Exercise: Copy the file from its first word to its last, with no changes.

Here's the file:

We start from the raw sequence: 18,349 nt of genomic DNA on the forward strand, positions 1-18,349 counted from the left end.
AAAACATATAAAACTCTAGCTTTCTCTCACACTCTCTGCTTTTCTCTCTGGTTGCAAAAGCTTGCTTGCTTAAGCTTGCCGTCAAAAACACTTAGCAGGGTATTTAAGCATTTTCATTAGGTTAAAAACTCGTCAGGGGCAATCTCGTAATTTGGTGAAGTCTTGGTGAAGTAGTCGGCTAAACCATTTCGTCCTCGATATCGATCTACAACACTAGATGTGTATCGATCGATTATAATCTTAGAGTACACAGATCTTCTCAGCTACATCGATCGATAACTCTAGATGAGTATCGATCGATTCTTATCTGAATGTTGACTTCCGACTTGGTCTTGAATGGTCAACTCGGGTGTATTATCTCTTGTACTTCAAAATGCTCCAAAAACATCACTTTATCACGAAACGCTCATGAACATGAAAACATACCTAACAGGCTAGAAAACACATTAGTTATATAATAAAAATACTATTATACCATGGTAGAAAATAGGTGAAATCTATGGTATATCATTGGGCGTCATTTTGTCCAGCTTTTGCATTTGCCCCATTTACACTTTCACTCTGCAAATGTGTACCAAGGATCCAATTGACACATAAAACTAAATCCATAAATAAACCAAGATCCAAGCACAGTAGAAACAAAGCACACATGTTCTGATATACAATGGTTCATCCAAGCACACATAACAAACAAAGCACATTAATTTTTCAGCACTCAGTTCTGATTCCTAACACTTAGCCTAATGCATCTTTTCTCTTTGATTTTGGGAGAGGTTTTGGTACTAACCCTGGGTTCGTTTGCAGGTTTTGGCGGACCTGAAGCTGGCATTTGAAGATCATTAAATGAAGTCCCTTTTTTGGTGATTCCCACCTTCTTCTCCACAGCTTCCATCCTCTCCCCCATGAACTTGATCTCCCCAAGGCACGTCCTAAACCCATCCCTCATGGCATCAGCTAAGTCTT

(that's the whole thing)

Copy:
We start from the raw sequence: 18,349 nt of genomic DNA on the forward strand, positions 1-18,349 counted from the left end.
AAAACATATAAAACTCTAGCTTTCTCTCACACTCTCTGCTTTTCTCTCTGGTTGCAAAAGCTTGCTTGCTTAAGCTTGCCGTCAAAAACACTTAGCAGGGTATTTAAGCATTTTCATTAGGTTAAAAACTCGTCAGGGGCAATCTCGTAATTTGGTGAAGTCTTGGTGAAGTAGTCGGCTAAACCATTTCGTCCTCGATATCGATCTACAACACTAGATGTGTATCGATCGATTATAATCTTAGAGTACACAGATCTTCTCAGCTACATCGATCGATAACTCTAGATGAGTATCGATCGATTCTTATCTGAATGTTGACTTCCGACTTGGTCTTGAATGGTCAACTCGGGTGTATTATCTCTTGTACTTCAAAATGCTCCAAAAACATCACTTTATCACGAAACGCTCATGAACATGAAAACATACCTAACAGGCTAGAAAACACATTAGTTATATAATAAAAATACTATTATACCATGGTAGAAAATAGGTGAAATCTATGGTATATCATTGGGCGTCATTTTGTCCAGCTTTTGCATTTGCCCCATTTACACTTTCACTCTGCAAATGTGTACCAAGGATCCAATTGACACATAAAACTAAATCCATAAATAAACCAAGATCCAAGCACAGTAGAAACAAAGCACACATGTTCTGATATACAATGGTTCATCCAAGCACACATAACAAACAAAGCACATTAATTTTTCAGCACTCAGTTCTGATTCCTAACACTTAGCCTAATGCATCTTTTCTCTTTGATTTTGGGAGAGGTTTTGGTACTAACCCTGGGTTCGTTTGCAGGTTTTGGCGGACCTGAAGCTGGCATTTGAAGATCATTAAATGAAGTCCCTTTTTTGGTGATTCCCACCTTCTTCTCCACAGCTTCCATCCTCTCCCCCATGAACTTGATCTCCCCAAGGCACGTCCTAAACCCATCCCTCATGGCATCAGCTAAGTCTT